The US has strongly condemned Pakistan's release of the alleged militant accused of masterminding the 2008 attack on Mumbai - saying it sends a deeply troubling message about its commitment to fighting terrorism.
Hafiz Saeed, accused of plotting the commando operation that left more than 160 people dead, was released from house arrest earlier this week by a three-judge panel in the city of Lahore. His spokesman, Yahya Mujahid, called it a “victory of truth”.
But the White House denounced the move and said it could damage US-Pakistan relations.
“Saeed’s release, after Pakistan’s failure to prosecute or charge him, sends a deeply troubling message about Pakistan's commitment to combatting international terrorism and belies Pakistani claims that it will not provide sanctuary for terrorists on its soil,” said press secretary Sara Huckabee Sanders.
“If Pakistan does not take action to lawfully detain Saeed and charge him for his crimes, its inaction will have repercussions for bilateral relations and for Pakistan’s global reputation.”
Mr Saeed, 68, has always denied being behind the multi-target attack on Mumbai that left close to 170 people dead. In 2010, he told The Independent: “They make me out to be the biggest and most evil terrorist. Do I look like one to you?”
We are deeply concerned that #Lashkar-e-Tayyiba leader Hafiz Saeed has been released from house arrest. LeT is a designated Foreign Terrorist Organization responsible for the November 2008 Mumbai attack in which 166 people, including American citizens, were killed. pic.twitter.com/VzhI0f1jBZ
— Heather Nauert (@statedeptspox) November 24, 2017
He has insisted that his organisation, Jamaat-ud-Dawa, is involved solely in charitable activities.
Yet both India, the US and other countries, accuse Mr Saeed of being being the attack. They say that while Jamaat-ud-Dawa may indeed perform charitable activities, it is also a front for Lashkar-e-Taiba, the Pakistan militant group which became notorious for strikes on Indian targets, including a 2001 attack on its parliament in Delhi.
In December 2008, UN Secretary Council declared Jamaat-ud-Dawa a terrorist front group. In April 2012, the US announced a bounty of $10m on Mr Saeed.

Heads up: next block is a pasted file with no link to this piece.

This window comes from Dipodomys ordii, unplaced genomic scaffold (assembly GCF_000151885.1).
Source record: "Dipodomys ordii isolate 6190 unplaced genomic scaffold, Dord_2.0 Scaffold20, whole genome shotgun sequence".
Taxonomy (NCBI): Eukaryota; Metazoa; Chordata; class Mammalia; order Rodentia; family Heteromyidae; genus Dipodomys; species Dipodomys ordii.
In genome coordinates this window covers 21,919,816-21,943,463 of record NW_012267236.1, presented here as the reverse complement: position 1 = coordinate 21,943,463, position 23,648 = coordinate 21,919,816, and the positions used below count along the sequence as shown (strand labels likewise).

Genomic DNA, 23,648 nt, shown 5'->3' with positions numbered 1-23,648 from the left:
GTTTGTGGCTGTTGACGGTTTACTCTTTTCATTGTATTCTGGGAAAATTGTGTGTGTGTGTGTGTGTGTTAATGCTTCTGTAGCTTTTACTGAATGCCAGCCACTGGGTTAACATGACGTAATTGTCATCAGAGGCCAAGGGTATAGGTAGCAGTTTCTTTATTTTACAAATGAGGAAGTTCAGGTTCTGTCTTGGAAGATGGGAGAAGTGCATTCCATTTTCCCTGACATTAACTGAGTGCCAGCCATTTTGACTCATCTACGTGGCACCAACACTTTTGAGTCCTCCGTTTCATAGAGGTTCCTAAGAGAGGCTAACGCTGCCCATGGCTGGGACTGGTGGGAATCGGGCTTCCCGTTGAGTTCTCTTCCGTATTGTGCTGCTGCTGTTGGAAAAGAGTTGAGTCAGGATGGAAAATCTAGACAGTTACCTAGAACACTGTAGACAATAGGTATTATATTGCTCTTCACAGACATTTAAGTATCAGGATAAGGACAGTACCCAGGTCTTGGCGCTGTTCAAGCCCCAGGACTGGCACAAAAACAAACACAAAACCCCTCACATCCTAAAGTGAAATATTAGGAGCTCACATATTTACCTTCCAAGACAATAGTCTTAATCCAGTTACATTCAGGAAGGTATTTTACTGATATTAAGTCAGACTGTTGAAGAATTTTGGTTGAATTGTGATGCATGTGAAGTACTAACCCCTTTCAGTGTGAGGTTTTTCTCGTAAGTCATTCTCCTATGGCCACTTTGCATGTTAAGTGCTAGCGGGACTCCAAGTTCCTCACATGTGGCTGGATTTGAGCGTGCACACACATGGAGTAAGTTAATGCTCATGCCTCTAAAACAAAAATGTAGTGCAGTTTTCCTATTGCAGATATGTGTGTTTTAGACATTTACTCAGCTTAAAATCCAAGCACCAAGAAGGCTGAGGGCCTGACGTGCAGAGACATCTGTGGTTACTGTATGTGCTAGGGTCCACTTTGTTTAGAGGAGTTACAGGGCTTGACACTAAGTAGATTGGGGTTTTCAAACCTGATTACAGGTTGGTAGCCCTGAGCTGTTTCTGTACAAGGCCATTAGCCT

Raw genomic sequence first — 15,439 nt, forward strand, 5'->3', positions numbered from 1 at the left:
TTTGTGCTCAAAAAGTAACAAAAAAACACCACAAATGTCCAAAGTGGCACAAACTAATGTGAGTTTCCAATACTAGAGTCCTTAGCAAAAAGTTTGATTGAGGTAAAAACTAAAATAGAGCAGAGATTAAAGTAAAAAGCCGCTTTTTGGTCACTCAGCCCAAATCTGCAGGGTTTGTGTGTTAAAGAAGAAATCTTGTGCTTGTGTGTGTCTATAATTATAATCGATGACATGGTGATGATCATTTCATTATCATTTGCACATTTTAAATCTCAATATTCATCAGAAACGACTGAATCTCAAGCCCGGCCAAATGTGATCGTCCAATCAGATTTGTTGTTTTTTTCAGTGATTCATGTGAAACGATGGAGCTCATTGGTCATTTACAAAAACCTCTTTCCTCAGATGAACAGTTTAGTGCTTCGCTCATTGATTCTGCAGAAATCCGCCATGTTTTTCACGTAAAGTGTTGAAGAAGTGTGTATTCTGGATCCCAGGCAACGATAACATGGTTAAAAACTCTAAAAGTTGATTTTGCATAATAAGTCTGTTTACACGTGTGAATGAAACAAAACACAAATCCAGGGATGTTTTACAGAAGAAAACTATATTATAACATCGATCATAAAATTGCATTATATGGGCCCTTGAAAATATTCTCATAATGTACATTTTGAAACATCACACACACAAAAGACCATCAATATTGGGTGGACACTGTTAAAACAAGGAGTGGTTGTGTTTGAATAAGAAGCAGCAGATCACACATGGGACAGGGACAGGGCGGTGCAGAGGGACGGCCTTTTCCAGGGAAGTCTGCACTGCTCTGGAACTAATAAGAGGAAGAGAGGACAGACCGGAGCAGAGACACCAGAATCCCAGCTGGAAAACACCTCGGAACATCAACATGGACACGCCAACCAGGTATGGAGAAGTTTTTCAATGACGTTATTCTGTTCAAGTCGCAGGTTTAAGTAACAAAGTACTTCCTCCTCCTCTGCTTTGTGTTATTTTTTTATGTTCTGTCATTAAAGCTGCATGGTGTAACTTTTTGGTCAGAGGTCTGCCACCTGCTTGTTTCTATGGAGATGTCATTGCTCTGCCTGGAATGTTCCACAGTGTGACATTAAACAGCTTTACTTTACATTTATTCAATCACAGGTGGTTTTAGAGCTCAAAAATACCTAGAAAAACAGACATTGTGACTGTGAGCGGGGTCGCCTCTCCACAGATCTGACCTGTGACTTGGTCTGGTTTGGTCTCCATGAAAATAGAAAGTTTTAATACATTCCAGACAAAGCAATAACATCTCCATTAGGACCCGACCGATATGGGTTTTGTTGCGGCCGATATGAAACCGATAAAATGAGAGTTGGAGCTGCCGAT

After the attack on the Indian commercial capital, Pakistan was put under intense pressure to detain and prosecute Mr Saeed. India and the US said there was sufficient evidence, though this was something prosecutors in Pakistan denied.
Instead, Mr Saeed has spent much of the last decade being placed under house arrest and then released. His situation under house arrest is not irksome; Mr Saeed has a large property in Lahore and is protected not only by his own armed guards but by armed police officers.
While some in Pakistan may wish to see Mr Saeed placed on trial, there is widespread suspicion among Indian and US officials that he still retains close links to the country’s Inter-Services Intelligence (ISI), which has been long blamed for sponsoring many of the cross-border attacks on Indian targets.
After his latest release from house arrest, Mr Saeed attacked recently ousted prime minster Nawaz Sharif as a “traitor” for his efforts to seek peace with India.
“Nawaz Sharif asks why he was ousted? I tell him he was ousted, because he committed treason against Pakistan by developing friendship with [Narendra] Modi, killers of thousands of Muslims,” Mr Saeed said, according to Reuters.
The Trump administration has been intensifying pressure on Pakistan to fight extremists and drive them from hideouts in Pakistani territory.
The campaign appeared to produce some success this year when Pakistani security forces assisted with the release of a Taliban-held US-Canadian family after five years in captivity. However, US officials cautioned that move needed to be followed by additional measures to prove the country's commitment.
The White House’s comments came as police in Pakistan launched an operation to clear Islamist protesters from an intersection linking the Pakistani capital with the city of Rawalpindi, sparking other demonstrators across the country to take to the streets in solidarity.